The R rate in the capital was today said to be between 0.9 and 1.1. That is a slight rise on the previous week when it was estimated to be between 0.8-1.0.
It means the decline in infections across London may have flattened out and cases could even be rising slightly.
Across England, R number was also estimated to be 0.9-1.1, a marginal increase compared to the figure of 0.8-1.1 last week.
The R rate represents the extent to which the epidemic is growing or shrinking. The coronavirus infections growth rate in London and England as a whole is estimated to be between -2 per cent and +1 per cent.
Friday’s announcement from the health department and the Scientific Advisory Group for Emergencies (SAGE) came as officials were investigating a new coronavirus variant which has infected a few dozen people in the Yorkshire region.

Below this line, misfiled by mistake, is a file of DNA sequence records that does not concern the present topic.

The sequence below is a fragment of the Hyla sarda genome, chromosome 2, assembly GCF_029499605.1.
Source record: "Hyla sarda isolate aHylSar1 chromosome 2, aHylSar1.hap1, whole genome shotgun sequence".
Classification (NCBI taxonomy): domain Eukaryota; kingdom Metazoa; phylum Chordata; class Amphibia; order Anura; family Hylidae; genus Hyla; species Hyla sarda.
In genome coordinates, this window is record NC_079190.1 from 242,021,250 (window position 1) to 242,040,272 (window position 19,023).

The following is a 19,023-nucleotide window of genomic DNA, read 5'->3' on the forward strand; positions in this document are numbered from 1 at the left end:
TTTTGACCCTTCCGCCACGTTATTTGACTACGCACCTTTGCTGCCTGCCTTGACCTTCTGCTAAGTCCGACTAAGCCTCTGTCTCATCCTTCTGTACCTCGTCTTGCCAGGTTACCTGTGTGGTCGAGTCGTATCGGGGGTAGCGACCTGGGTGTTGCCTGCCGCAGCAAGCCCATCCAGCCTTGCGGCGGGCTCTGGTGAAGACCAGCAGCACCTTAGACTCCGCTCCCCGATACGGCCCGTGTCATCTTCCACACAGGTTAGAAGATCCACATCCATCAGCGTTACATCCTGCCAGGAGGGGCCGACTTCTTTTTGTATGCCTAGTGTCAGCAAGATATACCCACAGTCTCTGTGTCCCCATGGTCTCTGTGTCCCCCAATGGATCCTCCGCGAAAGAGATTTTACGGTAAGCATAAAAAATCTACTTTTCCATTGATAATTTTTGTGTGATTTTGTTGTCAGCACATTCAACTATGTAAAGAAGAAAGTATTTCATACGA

Greg Fell, director of public health in Sheffield, said his team had been monitoring the new strain - referred to as VUI-21MAY-01 or AV.1 - after Public Health England (PHE) announced 49 cases were identified, mostly in Yorkshire and the Humber region.
But Mr Fell stressed there is no evidence to suggest this strain is any more transmissible than other variants or that the vaccines do not work against it.
Mr Fell issued a statement as Downing Street also said the emergence of this new variant will continue to be monitored.
The Indian variant, which experts worry will be the dominant variant across the country, has continued to spread. Data published by PHE on Thursday showed there were 3,424 cases of the B1617.2 mutation, a rise of 2,111 on the previous week.